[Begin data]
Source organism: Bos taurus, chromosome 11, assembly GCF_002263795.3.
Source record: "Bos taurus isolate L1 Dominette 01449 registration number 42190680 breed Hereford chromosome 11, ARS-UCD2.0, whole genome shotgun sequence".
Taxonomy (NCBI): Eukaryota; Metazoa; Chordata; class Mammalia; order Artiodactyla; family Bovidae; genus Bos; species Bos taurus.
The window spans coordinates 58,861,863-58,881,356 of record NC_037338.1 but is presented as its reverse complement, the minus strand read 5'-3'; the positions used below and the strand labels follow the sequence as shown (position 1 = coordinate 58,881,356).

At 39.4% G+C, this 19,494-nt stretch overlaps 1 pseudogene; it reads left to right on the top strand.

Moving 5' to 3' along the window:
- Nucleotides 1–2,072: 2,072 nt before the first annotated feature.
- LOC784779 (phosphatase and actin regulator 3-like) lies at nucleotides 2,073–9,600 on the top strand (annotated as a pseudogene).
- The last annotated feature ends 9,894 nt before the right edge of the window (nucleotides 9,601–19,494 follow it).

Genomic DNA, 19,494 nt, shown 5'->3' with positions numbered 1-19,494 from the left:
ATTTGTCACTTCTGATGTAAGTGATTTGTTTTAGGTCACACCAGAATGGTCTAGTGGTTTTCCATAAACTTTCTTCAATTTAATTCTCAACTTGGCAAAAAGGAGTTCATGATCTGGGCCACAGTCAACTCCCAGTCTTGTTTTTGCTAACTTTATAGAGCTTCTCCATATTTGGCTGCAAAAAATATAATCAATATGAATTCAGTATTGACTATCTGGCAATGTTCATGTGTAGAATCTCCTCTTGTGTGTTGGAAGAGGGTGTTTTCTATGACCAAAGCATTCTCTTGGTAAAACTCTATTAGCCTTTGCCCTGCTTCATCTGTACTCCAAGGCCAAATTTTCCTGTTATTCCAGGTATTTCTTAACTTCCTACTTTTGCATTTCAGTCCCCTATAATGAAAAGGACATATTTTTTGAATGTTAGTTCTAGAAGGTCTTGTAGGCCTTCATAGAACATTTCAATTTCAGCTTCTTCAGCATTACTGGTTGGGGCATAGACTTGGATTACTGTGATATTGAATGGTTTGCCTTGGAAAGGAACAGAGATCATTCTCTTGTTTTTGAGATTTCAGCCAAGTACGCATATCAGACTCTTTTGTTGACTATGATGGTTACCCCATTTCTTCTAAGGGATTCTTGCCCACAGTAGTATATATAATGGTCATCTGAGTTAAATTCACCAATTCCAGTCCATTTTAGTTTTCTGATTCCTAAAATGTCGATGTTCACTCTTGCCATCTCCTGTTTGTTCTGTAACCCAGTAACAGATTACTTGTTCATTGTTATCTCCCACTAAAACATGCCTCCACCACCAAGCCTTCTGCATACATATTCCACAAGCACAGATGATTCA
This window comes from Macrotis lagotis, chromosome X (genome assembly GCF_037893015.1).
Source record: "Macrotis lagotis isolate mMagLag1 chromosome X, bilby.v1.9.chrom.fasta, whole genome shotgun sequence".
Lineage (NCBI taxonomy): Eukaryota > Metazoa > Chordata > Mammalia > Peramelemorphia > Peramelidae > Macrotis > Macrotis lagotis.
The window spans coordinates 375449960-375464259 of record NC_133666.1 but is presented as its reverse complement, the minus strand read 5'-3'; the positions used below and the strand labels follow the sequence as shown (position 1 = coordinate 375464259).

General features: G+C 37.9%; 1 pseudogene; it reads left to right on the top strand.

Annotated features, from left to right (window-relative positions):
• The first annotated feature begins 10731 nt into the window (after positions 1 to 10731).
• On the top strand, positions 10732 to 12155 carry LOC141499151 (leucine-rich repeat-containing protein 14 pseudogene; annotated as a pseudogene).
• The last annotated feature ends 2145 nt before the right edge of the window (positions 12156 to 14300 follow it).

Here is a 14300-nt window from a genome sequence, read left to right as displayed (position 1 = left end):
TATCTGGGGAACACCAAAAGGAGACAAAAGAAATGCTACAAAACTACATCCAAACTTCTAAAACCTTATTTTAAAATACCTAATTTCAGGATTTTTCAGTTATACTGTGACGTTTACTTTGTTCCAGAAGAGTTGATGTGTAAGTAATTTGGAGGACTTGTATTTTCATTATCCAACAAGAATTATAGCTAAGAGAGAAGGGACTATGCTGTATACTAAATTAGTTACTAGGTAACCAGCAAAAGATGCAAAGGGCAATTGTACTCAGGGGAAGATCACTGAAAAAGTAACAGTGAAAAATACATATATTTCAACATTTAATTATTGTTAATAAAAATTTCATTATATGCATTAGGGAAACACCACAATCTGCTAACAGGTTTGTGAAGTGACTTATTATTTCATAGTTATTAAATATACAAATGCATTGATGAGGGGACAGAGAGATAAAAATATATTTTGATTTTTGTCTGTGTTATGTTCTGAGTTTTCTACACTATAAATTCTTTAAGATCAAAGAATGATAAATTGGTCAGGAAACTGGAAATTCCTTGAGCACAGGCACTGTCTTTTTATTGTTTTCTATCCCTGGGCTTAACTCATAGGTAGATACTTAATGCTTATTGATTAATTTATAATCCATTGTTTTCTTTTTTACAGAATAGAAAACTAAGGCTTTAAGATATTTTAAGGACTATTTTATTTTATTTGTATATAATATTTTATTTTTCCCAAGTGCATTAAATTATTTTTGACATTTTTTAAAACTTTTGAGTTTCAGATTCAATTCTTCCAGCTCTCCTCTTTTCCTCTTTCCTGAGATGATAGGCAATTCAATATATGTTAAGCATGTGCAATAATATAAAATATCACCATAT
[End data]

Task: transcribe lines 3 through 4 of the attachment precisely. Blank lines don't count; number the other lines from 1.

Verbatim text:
Taxonomy (NCBI): Eukaryota; Metazoa; Chordata; class Mammalia; order Artiodactyla; family Bovidae; genus Bos; species Bos taurus.
The window spans coordinates 58,861,863-58,881,356 of record NC_037338.1 but is presented as its reverse complement, the minus strand read 5'-3'; the positions used below and the strand labels follow the sequence as shown (position 1 = coordinate 58,881,356).